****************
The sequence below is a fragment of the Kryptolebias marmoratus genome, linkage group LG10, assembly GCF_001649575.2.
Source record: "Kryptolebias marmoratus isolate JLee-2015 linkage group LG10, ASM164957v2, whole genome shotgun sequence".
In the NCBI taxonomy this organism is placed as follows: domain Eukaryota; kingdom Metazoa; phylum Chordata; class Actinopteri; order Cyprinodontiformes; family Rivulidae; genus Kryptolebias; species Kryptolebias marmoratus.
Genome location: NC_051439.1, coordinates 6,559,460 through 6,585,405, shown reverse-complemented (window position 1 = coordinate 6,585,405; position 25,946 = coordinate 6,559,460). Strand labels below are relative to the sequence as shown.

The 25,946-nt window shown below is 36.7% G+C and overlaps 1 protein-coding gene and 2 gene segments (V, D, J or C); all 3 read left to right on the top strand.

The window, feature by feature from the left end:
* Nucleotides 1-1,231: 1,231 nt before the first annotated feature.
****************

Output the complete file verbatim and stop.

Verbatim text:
The sequence below is a fragment of the Kryptolebias marmoratus genome, linkage group LG10, assembly GCF_001649575.2.
Source record: "Kryptolebias marmoratus isolate JLee-2015 linkage group LG10, ASM164957v2, whole genome shotgun sequence".
In the NCBI taxonomy this organism is placed as follows: domain Eukaryota; kingdom Metazoa; phylum Chordata; class Actinopteri; order Cyprinodontiformes; family Rivulidae; genus Kryptolebias; species Kryptolebias marmoratus.
Genome location: NC_051439.1, coordinates 6,559,460 through 6,585,405, shown reverse-complemented (window position 1 = coordinate 6,585,405; position 25,946 = coordinate 6,559,460). Strand labels below are relative to the sequence as shown.

The 25,946-nt window shown below is 36.7% G+C and overlaps 1 protein-coding gene and 2 gene segments (V, D, J or C); all 3 read left to right on the top strand.

The window, feature by feature from the left end:
* Nucleotides 1-1,231: 1,231 nt before the first annotated feature.